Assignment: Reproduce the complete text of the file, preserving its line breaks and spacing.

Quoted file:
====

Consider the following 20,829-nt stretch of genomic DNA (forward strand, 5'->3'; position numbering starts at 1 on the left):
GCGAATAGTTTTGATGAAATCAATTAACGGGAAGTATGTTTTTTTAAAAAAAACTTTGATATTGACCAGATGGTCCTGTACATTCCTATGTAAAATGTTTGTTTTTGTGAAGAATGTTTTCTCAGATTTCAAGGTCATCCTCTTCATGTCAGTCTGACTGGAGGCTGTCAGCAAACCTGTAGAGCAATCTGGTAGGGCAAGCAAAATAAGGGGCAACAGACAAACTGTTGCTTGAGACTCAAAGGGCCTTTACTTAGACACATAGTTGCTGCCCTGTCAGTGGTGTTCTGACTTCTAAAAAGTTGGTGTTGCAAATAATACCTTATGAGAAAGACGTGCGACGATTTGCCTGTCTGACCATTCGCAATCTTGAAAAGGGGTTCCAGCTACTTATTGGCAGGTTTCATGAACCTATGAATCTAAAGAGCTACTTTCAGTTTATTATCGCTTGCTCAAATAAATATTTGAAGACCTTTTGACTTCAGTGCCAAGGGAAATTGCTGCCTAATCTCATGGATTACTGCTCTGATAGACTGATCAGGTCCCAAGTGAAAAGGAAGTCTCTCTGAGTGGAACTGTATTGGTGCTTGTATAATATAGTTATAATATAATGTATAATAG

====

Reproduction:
Consider the following 20,829-nt stretch of genomic DNA (forward strand, 5'->3'; position numbering starts at 1 on the left):
GCGAATAGTTTTGATGAAATCAATTAACGGGAAGTATGTTTTTTTAAAAAAAACTTTGATATTGACCAGATGGTCCTGTACATTCCTATGTAAAATGTTTGTTTTTGTGAAGAATGTTTTCTCAGATTTCAAGGTCATCCTCTTCATGTCAGTCTGACTGGAGGCTGTCAGCAAACCTGTAGAGCAATCTGGTAGGGCAAGCAAAATAAGGGGCAACAGACAAACTGTTGCTTGAGACTCAAAGGGCCTTTACTTAGACACATAGTTGCTGCCCTGTCAGTGGTGTTCTGACTTCTAAAAAGTTGGTGTTGCAAATAATACCTTATGAGAAAGACGTGCGACGATTTGCCTGTCTGACCATTCGCAATCTTGAAAAGGGGTTCCAGCTACTTATTGGCAGGTTTCATGAACCTATGAATCTAAAGAGCTACTTTCAGTTTATTATCGCTTGCTCAAATAAATATTTGAAGACCTTTTGACTTCAGTGCCAAGGGAAATTGCTGCCTAATCTCATGGATTACTGCTCTGATAGACTGATCAGGTCCCAAGTGAAAAGGAAGTCTCTCTGAGTGGAACTGTATTGGTGCTTGTATAATATAGTTATAATATAATGTATAATAG